For generations, families from Napadogan to Stanley, Taymouth to Marysville, and many points in between and beyond, have flocked to the banks of the Nashwaak River and its beautiful tributaries to swim, fish, paddle and — of course — forage for fresh fiddleheads.

This legacy is threatened by a proposal to build a large open-pit mine and tailings waste facility at the headwaters of the pristine watershed.
Act today to help protect the waters we love from the Sisson Mine

The Sisson Partnership is currently applying for permission to dump mining waste into portions of the Nashwaak watershed. The federal government, through Environment and Climate Change Canada, is accepting comments from the public until May 3, 2018.

We’ve partnered with our friends at the Nashwaak Watershed Association and other concerned groups to make it easy for you to speak up for the Nashwaak watershed, the people and families who live along and downstream of its banks, and the wildlife, including brook trout and Atlantic salmon, who depend upon the health of these waters.

Use our pre-written letter (that you can edit/add with your concerns and story) to have your say today. 

Want to know more about the proposed Sisson Mine and the risk it poses to the Nashwaak and downstream communities like Napadogan, Stanley, Taymouth, Marysville and Fredericton?
Check out our blog, Sisson Mine Proposal: An open-pit mine in the heart of upper Nashwaak River valley Learn about the latest news with the project.
Read our article, What the Mount Polley tailings disaster has to teach us to protect the Nashwaak from the Sisson mine
Read our op-ed about building an economy that puts water protection at the forefront.
Learn more from our friends at the Nashwaak Watershed Association.
Photo credit for image of deer on the Nashwaak River: Michiko Nishijima, who lives in the Nashwaak watershed.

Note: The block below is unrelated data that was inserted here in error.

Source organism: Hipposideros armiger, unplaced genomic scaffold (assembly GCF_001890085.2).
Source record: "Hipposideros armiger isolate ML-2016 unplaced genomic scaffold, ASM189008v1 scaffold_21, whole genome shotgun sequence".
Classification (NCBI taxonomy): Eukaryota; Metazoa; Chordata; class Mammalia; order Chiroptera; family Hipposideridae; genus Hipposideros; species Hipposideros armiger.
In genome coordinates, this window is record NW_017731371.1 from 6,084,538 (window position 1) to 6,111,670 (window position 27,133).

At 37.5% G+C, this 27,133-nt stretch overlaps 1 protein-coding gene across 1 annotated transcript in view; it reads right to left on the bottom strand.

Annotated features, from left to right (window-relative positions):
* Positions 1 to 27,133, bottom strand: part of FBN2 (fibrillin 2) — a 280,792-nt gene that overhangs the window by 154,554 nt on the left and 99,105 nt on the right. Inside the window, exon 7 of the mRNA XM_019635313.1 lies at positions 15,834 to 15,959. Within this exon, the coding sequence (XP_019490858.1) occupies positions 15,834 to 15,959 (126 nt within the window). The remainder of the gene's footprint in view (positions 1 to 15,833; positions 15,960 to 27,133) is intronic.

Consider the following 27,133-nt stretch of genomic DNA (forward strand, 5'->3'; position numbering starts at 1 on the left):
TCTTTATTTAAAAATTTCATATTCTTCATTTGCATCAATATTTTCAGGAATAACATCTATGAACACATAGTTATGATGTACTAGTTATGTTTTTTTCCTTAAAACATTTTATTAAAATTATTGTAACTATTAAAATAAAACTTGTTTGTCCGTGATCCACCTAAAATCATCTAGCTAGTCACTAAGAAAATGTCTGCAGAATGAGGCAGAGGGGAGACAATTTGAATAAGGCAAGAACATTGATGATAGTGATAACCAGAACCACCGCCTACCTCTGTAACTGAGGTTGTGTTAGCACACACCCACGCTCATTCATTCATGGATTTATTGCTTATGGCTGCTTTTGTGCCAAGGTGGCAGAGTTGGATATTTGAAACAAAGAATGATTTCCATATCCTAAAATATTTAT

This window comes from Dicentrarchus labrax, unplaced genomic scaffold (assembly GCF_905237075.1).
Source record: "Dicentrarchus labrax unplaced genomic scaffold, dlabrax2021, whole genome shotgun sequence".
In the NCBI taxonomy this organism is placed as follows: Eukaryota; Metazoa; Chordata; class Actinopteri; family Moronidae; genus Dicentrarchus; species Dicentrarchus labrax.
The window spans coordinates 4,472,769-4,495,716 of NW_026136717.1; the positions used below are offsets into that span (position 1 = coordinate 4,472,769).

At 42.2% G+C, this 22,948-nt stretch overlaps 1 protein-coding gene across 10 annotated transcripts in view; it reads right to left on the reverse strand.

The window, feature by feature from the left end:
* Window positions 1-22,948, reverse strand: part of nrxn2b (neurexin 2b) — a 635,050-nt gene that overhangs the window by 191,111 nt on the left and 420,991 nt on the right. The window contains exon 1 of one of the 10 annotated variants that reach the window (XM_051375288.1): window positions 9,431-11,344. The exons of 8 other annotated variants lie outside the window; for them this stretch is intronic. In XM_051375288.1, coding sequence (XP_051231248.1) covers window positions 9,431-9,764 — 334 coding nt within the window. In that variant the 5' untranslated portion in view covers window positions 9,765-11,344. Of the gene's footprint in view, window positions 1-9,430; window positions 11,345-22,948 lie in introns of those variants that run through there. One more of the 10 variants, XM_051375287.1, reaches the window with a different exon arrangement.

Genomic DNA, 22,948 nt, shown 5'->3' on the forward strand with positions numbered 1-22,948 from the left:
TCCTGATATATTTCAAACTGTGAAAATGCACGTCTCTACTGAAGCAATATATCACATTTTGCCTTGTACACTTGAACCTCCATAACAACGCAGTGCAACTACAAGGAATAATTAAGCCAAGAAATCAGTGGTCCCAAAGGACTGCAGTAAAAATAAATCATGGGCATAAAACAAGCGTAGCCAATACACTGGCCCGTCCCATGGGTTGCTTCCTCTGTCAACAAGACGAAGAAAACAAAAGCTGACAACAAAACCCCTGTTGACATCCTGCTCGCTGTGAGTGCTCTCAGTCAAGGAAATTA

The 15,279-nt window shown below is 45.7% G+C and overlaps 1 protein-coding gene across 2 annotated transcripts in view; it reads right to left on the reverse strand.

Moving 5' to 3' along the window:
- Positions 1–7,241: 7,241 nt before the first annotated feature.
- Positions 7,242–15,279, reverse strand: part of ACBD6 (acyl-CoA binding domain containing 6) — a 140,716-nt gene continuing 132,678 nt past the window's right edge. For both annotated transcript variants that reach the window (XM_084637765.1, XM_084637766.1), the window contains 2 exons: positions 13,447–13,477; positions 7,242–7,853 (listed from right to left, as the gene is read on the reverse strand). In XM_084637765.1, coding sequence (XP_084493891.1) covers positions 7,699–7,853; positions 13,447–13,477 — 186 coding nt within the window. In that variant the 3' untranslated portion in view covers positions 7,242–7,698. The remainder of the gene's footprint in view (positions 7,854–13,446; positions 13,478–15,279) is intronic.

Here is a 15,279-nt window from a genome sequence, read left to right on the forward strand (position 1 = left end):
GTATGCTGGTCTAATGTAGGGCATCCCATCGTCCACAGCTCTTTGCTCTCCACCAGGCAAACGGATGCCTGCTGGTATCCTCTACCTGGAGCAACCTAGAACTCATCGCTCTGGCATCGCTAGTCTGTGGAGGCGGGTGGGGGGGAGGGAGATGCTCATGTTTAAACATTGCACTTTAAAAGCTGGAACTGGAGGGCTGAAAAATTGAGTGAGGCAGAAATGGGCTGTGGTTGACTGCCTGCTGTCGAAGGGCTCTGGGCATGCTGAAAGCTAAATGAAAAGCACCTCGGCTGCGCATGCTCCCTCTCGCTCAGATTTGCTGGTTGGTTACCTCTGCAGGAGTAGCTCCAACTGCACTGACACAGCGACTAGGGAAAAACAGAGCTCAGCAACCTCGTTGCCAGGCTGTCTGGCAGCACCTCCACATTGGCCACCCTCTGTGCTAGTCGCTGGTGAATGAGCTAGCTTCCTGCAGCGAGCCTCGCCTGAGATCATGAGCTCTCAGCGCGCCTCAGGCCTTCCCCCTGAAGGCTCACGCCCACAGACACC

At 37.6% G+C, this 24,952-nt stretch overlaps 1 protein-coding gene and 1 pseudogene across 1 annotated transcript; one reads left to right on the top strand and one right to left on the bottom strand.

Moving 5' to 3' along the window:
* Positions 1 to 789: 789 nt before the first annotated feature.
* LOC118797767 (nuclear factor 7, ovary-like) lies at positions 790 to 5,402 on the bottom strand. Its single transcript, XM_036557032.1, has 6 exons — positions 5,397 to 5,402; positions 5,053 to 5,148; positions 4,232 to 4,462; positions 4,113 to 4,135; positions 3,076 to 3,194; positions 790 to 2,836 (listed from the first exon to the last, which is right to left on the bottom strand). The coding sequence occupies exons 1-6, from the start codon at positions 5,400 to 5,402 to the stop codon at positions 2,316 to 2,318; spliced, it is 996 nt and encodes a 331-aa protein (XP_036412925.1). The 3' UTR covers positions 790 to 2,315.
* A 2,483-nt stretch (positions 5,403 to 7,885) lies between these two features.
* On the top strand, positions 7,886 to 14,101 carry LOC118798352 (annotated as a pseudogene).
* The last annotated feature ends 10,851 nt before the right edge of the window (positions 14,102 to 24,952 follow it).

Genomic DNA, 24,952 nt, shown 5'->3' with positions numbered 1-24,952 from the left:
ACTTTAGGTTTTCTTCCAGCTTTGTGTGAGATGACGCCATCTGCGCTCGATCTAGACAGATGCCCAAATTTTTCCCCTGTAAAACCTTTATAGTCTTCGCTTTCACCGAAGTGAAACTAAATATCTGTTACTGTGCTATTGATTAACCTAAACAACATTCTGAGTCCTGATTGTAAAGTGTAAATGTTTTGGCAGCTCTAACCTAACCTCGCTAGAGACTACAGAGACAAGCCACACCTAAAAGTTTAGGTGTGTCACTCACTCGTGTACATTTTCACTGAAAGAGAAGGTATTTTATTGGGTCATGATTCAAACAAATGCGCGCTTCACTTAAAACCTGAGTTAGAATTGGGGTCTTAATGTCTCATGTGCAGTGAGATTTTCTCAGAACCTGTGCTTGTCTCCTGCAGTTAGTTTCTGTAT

For countless generations, people in New Brunswick have cherished the wildlife and beauty of their natural surroundings. We have adopted many deeply rooted outdoor traditions that take us to the rivers, lakes, wetlands, forests, and coastlines of our beautiful province in all seasons of the year. Help protect the wild places that you love so that your family, children, and grandchildren will be able to enjoy them forever.

Over 95% of New Brunswick is currently unprotected and open to exploitation that could harm wildlife and damage the natural beauty of our province, and we need to act now to change that.

A Water Strategy for New Brunswick

On October 6, 2017, the department of Environment and Local Government released a draft water strategy for comments. The draft strategy is available on the government website. Comments can be submitted by email to: waterstrategy-strategiedeleau@gnb.ca or by mail to: Department of Environment and Local Government, Policy and Planning Division, P.O. Box 6000, Fredericton, N.B., E3B 5H1. Comments will be accepted until November 20, 2017.

In order to help groups with their submissions, the Conservation Council of New Brunswick, in cooperation with watershed groups, has put together key elements of a watershed strategy and a sample letter to send to the Department.

Every day people and environmental groups take action to protect and restore New Brunswick’s environment.  

Over this past year, who stands out in your mind? 

We invite you to nominate a group or individual deserving of one of the NBEN awards which will be presented in style at Eco-Confluence 2017.  Send an e-mail to nben@nben.ca describing your nominee’s work.  Nominees must be members or associates of the NBEN*.

Nomination deadline is September 13, 2017.

*Current NBEN Steering Committee members are not eligible for awards.
 The Wolastoq Grand Council supports our YOUTH GROUPS on their proposal for changing the name of the Saint John River, back to it’s original and proper name; Wolastoq (the beautiful & bountiful river ). We see this as a good place to begin the process of implementing the United Nations Declaration on the Rights of Indigenous Peoples; which was strongly recommended by the Truth and Reconciliation Commission.  

Proposed Name Restoration: 
  • The name Saint John River back to it’s original indigenous name -  Wolastoq

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Historically, the Canadian Environmental Network and its provincial affiliate networks including the NBEN received annual core funding from the Government of Canada. This was used to facilitate networking on environmental issues across the country, coordinate national and provincial issue-based caucuses, coordinate ENGO participation in federal public consultation processes, and maintain open lines of communication between ENGOs and the federal government.

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